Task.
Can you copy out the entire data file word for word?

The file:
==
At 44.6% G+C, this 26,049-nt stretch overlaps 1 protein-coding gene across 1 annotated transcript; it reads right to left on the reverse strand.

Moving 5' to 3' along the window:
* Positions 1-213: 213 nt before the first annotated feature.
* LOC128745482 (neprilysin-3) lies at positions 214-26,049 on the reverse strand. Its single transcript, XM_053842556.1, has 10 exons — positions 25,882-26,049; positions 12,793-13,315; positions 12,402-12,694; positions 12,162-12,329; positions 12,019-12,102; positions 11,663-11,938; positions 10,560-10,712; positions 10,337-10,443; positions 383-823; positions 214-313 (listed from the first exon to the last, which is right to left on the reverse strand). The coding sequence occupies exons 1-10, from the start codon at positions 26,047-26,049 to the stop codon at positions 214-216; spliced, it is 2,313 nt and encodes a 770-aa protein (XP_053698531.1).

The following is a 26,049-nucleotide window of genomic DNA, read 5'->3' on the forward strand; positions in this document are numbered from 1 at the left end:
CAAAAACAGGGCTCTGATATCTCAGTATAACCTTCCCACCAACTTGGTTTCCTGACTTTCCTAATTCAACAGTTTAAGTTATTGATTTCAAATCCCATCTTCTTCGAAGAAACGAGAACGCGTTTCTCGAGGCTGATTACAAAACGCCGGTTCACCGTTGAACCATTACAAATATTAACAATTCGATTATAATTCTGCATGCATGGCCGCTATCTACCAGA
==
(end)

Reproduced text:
At 44.6% G+C, this 26,049-nt stretch overlaps 1 protein-coding gene across 1 annotated transcript; it reads right to left on the reverse strand.

Moving 5' to 3' along the window:
* Positions 1-213: 213 nt before the first annotated feature.
* LOC128745482 (neprilysin-3) lies at positions 214-26,049 on the reverse strand. Its single transcript, XM_053842556.1, has 10 exons — positions 25,882-26,049; positions 12,793-13,315; positions 12,402-12,694; positions 12,162-12,329; positions 12,019-12,102; positions 11,663-11,938; positions 10,560-10,712; positions 10,337-10,443; positions 383-823; positions 214-313 (listed from the first exon to the last, which is right to left on the reverse strand). The coding sequence occupies exons 1-10, from the start codon at positions 26,047-26,049 to the stop codon at positions 214-216; spliced, it is 2,313 nt and encodes a 770-aa protein (XP_053698531.1).

The following is a 26,049-nucleotide window of genomic DNA, read 5'->3' on the forward strand; positions in this document are numbered from 1 at the left end:
CAAAAACAGGGCTCTGATATCTCAGTATAACCTTCCCACCAACTTGGTTTCCTGACTTTCCTAATTCAACAGTTTAAGTTATTGATTTCAAATCCCATCTTCTTCGAAGAAACGAGAACGCGTTTCTCGAGGCTGATTACAAAACGCCGGTTCACCGTTGAACCATTACAAATATTAACAATTCGATTATAATTCTGCATGCATGGCCGCTATCTACCAGA